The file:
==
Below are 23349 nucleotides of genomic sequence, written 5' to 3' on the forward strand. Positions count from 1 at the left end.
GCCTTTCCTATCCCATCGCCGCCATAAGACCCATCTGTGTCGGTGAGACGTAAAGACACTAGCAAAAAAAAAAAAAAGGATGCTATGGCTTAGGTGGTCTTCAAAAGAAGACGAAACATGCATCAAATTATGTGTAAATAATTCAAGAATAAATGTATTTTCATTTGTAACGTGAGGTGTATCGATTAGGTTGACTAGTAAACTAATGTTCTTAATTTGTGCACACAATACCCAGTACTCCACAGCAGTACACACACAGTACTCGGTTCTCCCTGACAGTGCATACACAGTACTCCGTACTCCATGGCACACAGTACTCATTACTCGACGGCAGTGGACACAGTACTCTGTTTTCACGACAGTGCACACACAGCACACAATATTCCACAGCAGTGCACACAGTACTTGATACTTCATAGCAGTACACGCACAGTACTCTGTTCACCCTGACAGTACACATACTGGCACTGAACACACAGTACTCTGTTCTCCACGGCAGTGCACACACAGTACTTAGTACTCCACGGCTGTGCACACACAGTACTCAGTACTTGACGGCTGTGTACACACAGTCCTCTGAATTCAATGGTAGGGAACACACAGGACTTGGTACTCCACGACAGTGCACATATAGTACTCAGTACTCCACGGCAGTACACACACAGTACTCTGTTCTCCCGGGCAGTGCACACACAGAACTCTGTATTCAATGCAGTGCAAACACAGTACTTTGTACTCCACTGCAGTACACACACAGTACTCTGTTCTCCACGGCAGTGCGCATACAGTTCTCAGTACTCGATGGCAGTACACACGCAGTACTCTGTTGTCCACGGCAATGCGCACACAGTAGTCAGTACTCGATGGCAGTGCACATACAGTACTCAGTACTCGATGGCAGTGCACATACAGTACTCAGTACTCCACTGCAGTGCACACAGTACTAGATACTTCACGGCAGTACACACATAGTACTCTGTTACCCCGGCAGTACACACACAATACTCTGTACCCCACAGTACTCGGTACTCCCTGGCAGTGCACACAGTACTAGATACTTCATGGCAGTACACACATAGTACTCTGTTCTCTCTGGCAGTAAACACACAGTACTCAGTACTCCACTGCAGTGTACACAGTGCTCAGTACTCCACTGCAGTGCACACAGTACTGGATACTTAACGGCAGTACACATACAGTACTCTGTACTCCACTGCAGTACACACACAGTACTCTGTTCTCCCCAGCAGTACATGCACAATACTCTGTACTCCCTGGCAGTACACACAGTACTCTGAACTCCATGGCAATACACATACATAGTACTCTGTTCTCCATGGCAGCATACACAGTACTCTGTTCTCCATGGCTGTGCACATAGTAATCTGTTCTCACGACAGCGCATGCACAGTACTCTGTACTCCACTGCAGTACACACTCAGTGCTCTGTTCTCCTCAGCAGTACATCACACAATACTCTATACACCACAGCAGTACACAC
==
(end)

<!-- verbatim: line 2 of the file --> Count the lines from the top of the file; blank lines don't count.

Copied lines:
GCCTTTCCTATCCCATCGCCGCCATAAGACCCATCTGTGTCGGTGAGACGTAAAGACACTAGCAAAAAAAAAAAAAAGGATGCTATGGCTTAGGTGGTCTTCAAAAGAAGACGAAACATGCATCAAATTATGTGTAAATAATTCAAGAATAAATGTATTTTCATTTGTAACGTGAGGTGTATCGATTAGGTTGACTAGTAAACTAATGTTCTTAATTTGTGCACACAATACCCAGTACTCCACAGCAGTACACACACAGTACTCGGTTCTCCCTGACAGTGCATACACAGTACTCCGTACTCCATGGCACACAGTACTCATTACTCGACGGCAGTGGACACAGTACTCTGTTTTCACGACAGTGCACACACAGCACACAATATTCCACAGCAGTGCACACAGTACTTGATACTTCATAGCAGTACACGCACAGTACTCTGTTCACCCTGACAGTACACATACTGGCACTGAACACACAGTACTCTGTTCTCCACGGCAGTGCACACACAGTACTTAGTACTCCACGGCTGTGCACACACAGTACTCAGTACTTGACGGCTGTGTACACACAGTCCTCTGAATTCAATGGTAGGGAACACACAGGACTTGGTACTCCACGACAGTGCACATATAGTACTCAGTACTCCACGGCAGTACACACACAGTACTCTGTTCTCCCGGGCAGTGCACACACAGAACTCTGTATTCAATGCAGTGCAAACACAGTACTTTGTACTCCACTGCAGTACACACACAGTACTCTGTTCTCCACGGCAGTGCGCATACAGTTCTCAGTACTCGATGGCAGTACACACGCAGTACTCTGTTGTCCACGGCAATGCGCACACAGTAGTCAGTACTCGATGGCAGTGCACATACAGTACTCAGTACTCGATGGCAGTGCACATACAGTACTCAGTACTCCACTGCAGTGCACACAGTACTAGATACTTCACGGCAGTACACACATAGTACTCTGTTACCCCGGCAGTACACACACAATACTCTGTACCCCACAGTACTCGGTACTCCCTGGCAGTGCACACAGTACTAGATACTTCATGGCAGTACACACATAGTACTCTGTTCTCTCTGGCAGTAAACACACAGTACTCAGTACTCCACTGCAGTGTACACAGTGCTCAGTACTCCACTGCAGTGCACACAGTACTGGATACTTAACGGCAGTACACATACAGTACTCTGTACTCCACTGCAGTACACACACAGTACTCTGTTCTCCCCAGCAGTACATGCACAATACTCTGTACTCCCTGGCAGTACACACAGTACTCTGAACTCCATGGCAATACACATACATAGTACTCTGTTCTCCATGGCAGCATACACAGTACTCTGTTCTCCATGGCTGTGCACATAGTAATCTGTTCTCACGACAGCGCATGCACAGTACTCTGTACTCCACTGCAGTACACACTCAGTGCTCTGTTCTCCTCAGCAGTACATCACACAATACTCTATACACCACAGCAGTACACAC